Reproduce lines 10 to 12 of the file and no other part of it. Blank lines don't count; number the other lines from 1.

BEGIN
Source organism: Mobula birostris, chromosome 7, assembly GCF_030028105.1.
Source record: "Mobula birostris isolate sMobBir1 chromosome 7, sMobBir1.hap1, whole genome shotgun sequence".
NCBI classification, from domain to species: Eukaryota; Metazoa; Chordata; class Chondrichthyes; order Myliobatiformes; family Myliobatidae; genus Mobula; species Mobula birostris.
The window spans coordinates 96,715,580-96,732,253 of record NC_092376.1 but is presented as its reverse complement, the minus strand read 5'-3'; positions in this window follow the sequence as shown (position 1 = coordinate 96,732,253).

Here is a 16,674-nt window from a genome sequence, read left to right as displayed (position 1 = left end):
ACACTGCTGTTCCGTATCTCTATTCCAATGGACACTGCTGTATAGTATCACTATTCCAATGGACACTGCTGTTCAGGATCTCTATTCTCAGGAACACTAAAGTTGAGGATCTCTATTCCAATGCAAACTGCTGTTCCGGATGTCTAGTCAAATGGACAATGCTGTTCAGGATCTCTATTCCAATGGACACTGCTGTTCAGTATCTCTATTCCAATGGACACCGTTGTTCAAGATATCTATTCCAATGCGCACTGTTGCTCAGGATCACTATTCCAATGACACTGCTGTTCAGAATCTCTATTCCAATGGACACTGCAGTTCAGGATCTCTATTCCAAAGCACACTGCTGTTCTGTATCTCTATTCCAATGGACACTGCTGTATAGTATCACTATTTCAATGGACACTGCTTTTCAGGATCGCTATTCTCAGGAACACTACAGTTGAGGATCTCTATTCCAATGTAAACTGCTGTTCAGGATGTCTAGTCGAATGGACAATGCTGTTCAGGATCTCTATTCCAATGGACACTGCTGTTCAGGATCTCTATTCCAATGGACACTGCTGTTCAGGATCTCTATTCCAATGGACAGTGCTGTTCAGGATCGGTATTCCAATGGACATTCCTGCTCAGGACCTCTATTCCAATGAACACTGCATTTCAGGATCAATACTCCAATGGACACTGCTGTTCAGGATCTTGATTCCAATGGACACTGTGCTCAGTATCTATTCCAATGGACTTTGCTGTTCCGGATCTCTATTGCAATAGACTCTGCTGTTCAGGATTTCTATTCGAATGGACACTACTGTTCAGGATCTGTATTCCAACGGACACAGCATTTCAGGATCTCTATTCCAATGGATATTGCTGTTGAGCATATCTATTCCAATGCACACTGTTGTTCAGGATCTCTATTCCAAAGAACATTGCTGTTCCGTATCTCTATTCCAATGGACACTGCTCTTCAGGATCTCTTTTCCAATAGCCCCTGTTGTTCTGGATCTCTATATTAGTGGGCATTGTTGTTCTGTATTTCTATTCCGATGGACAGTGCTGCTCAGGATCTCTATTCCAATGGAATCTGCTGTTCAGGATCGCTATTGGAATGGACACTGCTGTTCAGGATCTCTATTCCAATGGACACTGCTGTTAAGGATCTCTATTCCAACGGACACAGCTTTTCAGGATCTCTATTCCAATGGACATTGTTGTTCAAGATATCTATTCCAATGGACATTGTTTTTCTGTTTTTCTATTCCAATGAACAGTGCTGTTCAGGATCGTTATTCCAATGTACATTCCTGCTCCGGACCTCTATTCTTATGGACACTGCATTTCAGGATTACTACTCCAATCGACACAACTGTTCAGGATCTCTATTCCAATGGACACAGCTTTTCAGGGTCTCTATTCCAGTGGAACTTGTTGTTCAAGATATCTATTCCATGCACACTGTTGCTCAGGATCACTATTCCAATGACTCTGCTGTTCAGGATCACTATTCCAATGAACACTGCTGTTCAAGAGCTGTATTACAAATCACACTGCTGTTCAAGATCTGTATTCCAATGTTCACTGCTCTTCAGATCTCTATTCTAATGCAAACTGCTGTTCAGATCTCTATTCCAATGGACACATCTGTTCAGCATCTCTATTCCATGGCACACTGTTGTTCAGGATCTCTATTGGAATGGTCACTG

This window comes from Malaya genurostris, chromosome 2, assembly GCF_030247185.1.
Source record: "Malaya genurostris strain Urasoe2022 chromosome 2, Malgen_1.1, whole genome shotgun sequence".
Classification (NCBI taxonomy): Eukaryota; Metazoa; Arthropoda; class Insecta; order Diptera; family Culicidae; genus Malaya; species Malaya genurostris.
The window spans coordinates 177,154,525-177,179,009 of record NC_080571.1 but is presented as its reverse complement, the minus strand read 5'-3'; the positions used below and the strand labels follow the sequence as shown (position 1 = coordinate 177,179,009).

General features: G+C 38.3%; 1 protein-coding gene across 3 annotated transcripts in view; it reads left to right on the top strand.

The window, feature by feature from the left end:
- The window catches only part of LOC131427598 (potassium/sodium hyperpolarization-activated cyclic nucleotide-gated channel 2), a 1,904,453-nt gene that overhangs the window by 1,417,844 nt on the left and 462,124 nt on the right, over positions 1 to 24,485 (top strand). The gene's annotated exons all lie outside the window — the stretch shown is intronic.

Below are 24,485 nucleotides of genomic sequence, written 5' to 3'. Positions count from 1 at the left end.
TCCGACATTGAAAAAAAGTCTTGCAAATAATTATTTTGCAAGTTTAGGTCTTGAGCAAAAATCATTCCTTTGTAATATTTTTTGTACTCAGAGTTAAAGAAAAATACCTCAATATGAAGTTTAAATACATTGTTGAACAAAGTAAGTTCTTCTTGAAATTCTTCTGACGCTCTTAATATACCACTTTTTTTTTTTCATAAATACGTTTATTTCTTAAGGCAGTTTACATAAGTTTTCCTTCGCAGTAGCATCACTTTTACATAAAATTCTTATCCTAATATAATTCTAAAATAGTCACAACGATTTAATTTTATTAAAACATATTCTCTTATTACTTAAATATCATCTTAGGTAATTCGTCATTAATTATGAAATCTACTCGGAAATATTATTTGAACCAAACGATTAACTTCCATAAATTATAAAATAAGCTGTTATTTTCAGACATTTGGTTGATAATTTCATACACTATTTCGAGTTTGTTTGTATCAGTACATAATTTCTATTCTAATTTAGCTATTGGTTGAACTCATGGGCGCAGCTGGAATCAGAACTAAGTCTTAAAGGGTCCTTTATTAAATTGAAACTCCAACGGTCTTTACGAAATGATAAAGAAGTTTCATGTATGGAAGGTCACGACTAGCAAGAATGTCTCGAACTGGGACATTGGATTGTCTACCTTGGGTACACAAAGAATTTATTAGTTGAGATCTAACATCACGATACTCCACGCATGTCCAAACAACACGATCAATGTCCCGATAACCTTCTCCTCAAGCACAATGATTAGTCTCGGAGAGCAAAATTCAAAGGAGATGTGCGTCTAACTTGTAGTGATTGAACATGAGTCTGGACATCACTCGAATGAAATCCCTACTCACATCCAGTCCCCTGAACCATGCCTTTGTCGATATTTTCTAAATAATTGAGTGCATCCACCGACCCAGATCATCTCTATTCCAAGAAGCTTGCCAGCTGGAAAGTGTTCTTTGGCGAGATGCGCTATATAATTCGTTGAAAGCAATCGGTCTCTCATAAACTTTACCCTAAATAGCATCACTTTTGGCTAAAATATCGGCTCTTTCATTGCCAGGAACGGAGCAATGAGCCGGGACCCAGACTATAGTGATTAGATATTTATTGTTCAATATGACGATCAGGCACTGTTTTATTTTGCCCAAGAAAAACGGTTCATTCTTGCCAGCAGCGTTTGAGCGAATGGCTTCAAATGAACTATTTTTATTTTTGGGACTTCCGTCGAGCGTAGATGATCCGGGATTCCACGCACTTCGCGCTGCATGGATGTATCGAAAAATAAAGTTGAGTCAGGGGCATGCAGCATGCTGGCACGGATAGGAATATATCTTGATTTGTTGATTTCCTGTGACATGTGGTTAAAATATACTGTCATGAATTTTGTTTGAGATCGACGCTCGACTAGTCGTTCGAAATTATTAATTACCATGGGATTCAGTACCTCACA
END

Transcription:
The window spans coordinates 177,154,525-177,179,009 of record NC_080571.1 but is presented as its reverse complement, the minus strand read 5'-3'; the positions used below and the strand labels follow the sequence as shown (position 1 = coordinate 177,179,009).

General features: G+C 38.3%; 1 protein-coding gene across 3 annotated transcripts in view; it reads left to right on the top strand.

The window, feature by feature from the left end: